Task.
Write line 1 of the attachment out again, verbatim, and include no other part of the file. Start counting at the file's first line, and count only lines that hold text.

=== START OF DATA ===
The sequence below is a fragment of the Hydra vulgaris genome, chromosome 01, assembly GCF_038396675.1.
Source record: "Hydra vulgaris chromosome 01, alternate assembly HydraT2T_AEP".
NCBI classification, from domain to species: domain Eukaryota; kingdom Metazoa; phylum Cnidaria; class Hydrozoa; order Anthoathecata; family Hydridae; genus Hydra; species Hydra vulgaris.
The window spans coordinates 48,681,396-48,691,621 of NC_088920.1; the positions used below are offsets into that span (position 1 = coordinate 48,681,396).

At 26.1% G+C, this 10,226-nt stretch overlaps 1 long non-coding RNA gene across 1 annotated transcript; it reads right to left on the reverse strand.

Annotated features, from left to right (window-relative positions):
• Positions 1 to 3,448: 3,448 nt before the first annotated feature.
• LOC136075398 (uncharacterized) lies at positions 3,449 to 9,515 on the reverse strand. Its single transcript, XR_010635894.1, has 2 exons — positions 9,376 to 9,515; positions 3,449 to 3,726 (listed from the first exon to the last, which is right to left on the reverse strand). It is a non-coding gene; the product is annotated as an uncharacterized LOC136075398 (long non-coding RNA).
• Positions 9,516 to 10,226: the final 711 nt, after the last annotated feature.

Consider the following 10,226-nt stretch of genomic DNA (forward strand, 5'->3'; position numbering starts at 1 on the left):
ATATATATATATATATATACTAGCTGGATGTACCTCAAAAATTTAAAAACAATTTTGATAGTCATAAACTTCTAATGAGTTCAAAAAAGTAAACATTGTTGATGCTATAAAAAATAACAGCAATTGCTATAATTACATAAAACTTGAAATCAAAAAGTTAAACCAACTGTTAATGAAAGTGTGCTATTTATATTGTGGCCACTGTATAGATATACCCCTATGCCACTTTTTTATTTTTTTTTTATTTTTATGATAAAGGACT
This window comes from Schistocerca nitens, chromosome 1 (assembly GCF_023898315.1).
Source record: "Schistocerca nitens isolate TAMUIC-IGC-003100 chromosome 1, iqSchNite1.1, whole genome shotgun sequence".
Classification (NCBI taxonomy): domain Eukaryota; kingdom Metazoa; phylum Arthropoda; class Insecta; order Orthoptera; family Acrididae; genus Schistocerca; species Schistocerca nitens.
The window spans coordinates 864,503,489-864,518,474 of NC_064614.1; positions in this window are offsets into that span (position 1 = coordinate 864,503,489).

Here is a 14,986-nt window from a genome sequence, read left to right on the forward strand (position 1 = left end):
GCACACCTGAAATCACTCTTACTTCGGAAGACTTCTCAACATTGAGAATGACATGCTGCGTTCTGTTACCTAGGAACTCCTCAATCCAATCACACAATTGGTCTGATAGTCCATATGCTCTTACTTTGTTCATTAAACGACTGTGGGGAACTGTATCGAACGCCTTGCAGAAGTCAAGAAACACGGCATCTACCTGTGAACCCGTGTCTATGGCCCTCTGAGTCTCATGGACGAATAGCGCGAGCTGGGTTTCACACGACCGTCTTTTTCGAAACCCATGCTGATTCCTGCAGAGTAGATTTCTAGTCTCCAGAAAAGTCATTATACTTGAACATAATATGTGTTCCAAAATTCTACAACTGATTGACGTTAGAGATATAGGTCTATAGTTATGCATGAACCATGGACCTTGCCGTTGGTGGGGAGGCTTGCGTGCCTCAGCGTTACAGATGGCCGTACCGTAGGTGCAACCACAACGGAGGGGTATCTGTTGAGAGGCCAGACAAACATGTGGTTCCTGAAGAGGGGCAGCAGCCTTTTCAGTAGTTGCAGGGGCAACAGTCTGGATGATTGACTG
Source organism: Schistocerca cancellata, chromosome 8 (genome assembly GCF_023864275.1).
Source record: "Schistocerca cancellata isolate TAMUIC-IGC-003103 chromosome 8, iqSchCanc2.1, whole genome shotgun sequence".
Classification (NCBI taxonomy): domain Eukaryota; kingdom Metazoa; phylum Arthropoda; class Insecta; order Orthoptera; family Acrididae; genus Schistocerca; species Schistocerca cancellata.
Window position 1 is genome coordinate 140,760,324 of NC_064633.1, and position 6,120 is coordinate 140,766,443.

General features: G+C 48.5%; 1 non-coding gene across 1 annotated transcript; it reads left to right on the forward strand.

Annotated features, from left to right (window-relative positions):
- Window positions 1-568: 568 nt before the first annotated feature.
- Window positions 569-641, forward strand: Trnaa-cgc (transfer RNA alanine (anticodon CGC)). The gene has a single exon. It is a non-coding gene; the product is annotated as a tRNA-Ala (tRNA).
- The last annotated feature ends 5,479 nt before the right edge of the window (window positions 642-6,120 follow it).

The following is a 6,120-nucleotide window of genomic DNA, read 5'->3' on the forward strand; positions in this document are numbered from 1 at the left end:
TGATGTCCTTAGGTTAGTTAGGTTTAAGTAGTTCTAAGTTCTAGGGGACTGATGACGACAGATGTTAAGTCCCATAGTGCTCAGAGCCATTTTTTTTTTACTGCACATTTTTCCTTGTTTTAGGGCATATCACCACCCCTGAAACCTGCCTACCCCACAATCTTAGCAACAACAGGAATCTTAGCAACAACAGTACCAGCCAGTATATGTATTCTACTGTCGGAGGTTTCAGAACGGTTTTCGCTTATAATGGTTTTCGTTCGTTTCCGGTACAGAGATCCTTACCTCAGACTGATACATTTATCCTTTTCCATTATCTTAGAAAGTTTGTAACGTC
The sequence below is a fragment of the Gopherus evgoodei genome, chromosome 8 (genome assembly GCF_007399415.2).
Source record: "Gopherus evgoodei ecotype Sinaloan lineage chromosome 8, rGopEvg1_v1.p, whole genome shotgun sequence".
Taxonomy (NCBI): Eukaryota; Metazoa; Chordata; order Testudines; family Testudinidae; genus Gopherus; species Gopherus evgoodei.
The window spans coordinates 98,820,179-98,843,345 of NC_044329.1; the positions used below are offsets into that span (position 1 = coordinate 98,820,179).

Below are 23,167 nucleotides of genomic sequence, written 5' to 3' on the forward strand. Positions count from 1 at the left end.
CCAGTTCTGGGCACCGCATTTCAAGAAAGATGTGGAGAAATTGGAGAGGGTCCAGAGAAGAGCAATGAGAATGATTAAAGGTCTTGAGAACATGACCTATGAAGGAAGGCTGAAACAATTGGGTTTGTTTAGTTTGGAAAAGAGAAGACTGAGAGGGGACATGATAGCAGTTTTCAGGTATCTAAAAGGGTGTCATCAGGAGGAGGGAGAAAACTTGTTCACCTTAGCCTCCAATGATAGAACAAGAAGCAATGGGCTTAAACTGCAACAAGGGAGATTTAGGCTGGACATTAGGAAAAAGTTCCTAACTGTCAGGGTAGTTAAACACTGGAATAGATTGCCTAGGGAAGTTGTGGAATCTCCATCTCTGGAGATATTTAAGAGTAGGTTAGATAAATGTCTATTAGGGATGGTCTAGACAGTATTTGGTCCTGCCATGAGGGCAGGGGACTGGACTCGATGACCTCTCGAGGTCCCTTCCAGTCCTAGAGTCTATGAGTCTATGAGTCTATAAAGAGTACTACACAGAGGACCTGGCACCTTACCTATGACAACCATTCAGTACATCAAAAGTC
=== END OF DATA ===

The sequence below is a fragment of the Hydra vulgaris genome, chromosome 01, assembly GCF_038396675.1.